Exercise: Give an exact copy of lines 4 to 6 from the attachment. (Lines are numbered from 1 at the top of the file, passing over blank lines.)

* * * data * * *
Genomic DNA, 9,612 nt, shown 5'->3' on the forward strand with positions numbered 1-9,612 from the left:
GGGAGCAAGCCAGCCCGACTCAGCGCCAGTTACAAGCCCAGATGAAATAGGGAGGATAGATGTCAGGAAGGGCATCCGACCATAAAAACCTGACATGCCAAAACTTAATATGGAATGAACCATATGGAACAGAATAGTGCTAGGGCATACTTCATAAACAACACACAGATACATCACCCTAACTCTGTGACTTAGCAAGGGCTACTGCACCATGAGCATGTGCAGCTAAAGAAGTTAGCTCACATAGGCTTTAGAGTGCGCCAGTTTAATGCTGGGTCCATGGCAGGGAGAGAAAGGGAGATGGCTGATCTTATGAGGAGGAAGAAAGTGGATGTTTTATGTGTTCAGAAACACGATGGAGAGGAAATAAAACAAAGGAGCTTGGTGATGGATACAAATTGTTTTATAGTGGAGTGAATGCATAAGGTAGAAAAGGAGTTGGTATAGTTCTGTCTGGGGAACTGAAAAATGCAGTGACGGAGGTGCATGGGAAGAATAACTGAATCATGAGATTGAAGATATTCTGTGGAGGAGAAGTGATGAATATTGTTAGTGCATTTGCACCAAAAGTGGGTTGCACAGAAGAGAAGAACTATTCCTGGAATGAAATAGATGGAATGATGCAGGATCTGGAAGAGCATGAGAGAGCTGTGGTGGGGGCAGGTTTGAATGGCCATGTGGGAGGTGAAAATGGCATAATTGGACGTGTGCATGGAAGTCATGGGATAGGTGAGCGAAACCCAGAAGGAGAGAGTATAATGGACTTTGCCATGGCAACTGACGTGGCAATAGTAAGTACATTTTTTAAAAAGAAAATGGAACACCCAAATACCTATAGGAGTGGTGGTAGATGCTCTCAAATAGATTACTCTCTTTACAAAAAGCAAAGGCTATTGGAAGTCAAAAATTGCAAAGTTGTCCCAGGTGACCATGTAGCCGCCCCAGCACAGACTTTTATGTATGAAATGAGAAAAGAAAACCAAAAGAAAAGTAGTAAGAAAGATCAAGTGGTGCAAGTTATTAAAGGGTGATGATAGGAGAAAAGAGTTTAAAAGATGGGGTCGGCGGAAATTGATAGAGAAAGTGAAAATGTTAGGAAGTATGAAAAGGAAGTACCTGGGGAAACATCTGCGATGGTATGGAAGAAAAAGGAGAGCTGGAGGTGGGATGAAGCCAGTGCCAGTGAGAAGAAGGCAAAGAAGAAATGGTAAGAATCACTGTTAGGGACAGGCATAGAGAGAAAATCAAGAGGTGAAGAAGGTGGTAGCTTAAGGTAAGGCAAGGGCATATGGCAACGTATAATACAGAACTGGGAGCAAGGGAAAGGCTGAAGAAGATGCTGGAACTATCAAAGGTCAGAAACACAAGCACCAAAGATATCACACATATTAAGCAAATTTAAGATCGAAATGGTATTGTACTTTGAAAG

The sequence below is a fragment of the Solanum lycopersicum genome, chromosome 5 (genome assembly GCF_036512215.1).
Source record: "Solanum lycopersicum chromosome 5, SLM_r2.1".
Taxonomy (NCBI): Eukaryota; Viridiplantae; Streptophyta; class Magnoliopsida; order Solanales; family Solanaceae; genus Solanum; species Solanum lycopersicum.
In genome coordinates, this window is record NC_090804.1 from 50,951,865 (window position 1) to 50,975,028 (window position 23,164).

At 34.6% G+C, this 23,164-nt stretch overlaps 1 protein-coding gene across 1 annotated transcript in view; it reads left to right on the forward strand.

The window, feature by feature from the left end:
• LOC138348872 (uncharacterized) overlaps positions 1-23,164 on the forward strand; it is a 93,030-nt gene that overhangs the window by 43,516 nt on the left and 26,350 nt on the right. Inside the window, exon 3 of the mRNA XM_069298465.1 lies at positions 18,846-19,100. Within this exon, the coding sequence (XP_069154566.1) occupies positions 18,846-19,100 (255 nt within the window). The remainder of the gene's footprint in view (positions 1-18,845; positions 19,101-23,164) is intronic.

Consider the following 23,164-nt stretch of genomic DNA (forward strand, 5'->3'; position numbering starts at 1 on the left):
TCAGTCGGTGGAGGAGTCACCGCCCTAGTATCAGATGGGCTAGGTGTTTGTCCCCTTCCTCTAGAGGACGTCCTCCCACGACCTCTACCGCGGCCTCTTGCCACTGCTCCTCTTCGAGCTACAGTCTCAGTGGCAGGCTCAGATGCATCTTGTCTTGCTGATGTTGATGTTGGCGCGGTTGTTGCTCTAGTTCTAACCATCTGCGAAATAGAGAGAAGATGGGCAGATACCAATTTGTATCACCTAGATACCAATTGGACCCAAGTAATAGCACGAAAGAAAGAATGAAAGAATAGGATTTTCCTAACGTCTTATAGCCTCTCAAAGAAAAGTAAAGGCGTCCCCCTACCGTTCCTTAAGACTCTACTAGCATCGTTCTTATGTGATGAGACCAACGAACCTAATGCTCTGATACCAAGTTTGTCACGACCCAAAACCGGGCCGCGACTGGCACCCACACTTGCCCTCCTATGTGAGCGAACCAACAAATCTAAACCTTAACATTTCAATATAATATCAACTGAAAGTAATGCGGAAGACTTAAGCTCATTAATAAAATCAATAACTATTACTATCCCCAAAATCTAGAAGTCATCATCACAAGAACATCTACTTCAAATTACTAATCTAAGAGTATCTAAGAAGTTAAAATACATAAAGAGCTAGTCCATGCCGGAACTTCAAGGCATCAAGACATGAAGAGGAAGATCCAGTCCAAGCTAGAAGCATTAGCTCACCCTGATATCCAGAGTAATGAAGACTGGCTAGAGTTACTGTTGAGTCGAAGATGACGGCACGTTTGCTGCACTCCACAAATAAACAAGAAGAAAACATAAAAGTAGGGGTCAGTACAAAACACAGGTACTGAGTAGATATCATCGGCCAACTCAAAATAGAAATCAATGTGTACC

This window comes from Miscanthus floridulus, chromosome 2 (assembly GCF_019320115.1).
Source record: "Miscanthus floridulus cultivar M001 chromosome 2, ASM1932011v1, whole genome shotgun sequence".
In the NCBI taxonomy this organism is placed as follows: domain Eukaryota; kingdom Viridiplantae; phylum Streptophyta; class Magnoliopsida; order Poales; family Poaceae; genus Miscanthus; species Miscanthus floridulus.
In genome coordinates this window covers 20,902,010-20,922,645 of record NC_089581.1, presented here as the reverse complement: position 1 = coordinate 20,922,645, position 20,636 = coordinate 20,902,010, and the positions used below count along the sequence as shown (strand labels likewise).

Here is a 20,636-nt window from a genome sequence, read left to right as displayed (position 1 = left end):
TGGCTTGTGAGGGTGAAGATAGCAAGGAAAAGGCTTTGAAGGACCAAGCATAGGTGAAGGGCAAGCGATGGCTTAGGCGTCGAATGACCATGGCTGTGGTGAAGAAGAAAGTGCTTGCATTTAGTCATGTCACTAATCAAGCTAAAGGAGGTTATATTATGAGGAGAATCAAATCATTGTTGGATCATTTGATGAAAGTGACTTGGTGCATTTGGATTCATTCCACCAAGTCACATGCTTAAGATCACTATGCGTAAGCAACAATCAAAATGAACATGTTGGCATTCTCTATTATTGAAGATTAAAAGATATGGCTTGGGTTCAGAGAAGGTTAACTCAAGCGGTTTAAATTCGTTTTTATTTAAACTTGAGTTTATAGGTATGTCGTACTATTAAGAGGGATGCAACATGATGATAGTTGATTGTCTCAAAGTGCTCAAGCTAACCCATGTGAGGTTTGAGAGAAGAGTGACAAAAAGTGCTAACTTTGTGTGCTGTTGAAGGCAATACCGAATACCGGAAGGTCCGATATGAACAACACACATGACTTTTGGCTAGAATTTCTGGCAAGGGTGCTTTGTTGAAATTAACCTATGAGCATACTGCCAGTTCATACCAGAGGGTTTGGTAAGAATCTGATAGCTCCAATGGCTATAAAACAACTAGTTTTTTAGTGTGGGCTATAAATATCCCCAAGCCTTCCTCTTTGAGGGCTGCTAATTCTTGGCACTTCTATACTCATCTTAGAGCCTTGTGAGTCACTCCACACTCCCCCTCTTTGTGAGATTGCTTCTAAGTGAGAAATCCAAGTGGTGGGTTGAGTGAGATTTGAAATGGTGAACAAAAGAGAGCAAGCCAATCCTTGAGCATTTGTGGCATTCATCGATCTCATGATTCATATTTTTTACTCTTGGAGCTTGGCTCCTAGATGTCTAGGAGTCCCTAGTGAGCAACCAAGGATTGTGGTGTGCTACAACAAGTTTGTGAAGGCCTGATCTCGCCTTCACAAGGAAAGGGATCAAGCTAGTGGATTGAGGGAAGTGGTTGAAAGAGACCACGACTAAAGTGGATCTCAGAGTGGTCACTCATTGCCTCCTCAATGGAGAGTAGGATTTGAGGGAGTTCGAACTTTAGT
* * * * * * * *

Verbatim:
Source record: "Solanum lycopersicum chromosome 5, SLM_r2.1".
Taxonomy (NCBI): Eukaryota; Viridiplantae; Streptophyta; class Magnoliopsida; order Solanales; family Solanaceae; genus Solanum; species Solanum lycopersicum.
In genome coordinates, this window is record NC_090804.1 from 50,951,865 (window position 1) to 50,975,028 (window position 23,164).